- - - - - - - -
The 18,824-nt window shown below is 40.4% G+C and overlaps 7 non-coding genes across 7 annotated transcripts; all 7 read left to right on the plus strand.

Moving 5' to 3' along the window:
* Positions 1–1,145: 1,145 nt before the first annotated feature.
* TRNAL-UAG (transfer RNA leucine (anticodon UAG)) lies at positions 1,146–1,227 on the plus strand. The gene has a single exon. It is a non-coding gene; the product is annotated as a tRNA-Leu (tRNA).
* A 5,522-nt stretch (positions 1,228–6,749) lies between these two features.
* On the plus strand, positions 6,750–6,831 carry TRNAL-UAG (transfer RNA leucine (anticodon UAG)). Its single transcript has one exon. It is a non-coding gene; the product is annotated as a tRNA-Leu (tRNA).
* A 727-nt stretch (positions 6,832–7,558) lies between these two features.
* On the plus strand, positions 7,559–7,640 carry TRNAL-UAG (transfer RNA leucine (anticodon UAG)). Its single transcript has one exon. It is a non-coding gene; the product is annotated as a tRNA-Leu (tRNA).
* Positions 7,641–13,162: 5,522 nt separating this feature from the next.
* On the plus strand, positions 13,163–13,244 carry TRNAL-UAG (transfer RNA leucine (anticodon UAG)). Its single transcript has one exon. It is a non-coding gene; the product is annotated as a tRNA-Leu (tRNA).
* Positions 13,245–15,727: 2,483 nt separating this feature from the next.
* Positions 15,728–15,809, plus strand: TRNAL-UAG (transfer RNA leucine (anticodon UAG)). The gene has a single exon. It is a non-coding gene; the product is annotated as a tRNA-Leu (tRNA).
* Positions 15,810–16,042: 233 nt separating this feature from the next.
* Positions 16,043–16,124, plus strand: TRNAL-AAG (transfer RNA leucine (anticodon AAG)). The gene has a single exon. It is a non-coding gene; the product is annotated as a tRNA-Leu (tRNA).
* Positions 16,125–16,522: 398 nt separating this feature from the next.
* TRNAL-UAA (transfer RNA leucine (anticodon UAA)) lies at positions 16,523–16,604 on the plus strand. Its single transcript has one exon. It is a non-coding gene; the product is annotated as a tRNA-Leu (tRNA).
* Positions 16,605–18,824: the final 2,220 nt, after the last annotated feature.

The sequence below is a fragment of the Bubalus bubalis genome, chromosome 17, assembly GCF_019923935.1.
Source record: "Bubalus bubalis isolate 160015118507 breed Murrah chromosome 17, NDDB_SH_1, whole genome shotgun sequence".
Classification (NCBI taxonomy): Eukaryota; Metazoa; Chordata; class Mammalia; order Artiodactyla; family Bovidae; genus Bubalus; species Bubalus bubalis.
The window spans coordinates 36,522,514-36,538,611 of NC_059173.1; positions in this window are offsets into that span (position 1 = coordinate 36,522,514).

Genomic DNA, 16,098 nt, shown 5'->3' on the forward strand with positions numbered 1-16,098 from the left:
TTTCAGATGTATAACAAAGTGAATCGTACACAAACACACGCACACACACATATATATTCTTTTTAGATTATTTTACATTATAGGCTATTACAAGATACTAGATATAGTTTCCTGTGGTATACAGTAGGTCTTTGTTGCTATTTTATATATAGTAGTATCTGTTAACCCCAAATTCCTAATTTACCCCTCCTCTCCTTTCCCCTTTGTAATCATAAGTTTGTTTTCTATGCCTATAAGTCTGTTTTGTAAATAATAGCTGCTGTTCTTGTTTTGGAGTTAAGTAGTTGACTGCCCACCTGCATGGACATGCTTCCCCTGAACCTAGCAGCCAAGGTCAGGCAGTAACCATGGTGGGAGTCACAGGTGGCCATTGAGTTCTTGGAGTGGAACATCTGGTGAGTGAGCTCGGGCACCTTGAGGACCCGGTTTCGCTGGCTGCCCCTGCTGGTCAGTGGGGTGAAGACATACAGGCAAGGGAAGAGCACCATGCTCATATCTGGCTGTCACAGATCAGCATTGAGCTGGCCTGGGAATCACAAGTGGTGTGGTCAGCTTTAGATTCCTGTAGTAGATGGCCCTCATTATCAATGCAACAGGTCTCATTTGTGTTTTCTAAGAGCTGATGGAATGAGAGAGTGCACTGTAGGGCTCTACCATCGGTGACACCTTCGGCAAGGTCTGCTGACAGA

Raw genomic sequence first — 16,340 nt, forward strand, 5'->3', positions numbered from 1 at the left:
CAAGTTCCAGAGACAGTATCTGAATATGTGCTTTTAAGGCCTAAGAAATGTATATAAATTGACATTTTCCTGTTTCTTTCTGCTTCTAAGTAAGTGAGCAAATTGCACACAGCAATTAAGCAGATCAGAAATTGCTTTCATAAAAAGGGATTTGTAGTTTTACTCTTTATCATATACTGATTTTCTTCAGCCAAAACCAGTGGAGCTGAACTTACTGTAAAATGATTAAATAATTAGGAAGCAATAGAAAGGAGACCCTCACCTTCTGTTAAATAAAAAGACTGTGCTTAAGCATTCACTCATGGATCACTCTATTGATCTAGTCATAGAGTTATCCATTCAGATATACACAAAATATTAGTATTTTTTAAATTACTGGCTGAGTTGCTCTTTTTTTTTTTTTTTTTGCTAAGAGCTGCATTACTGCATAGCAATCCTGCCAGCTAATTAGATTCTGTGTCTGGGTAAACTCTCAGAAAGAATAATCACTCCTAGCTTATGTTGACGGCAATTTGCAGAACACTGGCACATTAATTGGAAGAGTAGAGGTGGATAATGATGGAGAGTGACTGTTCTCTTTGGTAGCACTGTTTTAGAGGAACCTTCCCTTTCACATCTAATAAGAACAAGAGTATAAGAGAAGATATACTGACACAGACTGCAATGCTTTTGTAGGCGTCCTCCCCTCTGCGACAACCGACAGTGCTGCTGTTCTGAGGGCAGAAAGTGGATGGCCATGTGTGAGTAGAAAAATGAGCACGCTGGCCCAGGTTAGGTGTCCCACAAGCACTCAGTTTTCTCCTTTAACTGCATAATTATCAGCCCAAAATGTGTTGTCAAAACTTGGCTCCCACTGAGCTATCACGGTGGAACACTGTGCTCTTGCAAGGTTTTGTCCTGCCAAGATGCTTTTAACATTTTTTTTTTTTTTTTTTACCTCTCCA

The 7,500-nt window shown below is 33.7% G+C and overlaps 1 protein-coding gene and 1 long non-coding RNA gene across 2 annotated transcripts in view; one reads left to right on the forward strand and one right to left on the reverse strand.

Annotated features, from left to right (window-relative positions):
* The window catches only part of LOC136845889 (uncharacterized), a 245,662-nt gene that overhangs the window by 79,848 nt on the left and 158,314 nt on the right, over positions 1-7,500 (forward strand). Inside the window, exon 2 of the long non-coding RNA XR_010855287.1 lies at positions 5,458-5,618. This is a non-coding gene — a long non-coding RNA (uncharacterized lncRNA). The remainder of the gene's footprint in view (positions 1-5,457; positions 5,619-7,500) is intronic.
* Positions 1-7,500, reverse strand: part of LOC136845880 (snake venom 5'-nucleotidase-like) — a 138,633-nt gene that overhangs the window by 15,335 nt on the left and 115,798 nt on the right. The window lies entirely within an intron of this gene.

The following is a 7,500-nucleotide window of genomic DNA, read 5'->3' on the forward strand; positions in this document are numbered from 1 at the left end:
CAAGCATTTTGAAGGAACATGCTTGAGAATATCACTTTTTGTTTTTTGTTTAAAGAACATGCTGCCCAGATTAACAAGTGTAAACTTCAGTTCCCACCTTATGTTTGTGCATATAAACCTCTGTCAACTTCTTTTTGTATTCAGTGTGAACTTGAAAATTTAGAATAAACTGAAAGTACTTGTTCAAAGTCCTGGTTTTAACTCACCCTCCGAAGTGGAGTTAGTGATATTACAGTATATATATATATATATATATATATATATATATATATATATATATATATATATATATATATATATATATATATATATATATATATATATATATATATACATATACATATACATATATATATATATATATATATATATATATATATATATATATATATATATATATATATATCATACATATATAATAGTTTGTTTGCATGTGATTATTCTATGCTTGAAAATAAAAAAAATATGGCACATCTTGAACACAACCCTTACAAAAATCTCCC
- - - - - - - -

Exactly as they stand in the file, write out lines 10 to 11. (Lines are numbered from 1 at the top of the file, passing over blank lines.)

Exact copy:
* On the plus strand, positions 13,163–13,244 carry TRNAL-UAG (transfer RNA leucine (anticodon UAG)). Its single transcript has one exon. It is a non-coding gene; the product is annotated as a tRNA-Leu (tRNA).
* Positions 13,245–15,727: 2,483 nt separating this feature from the next.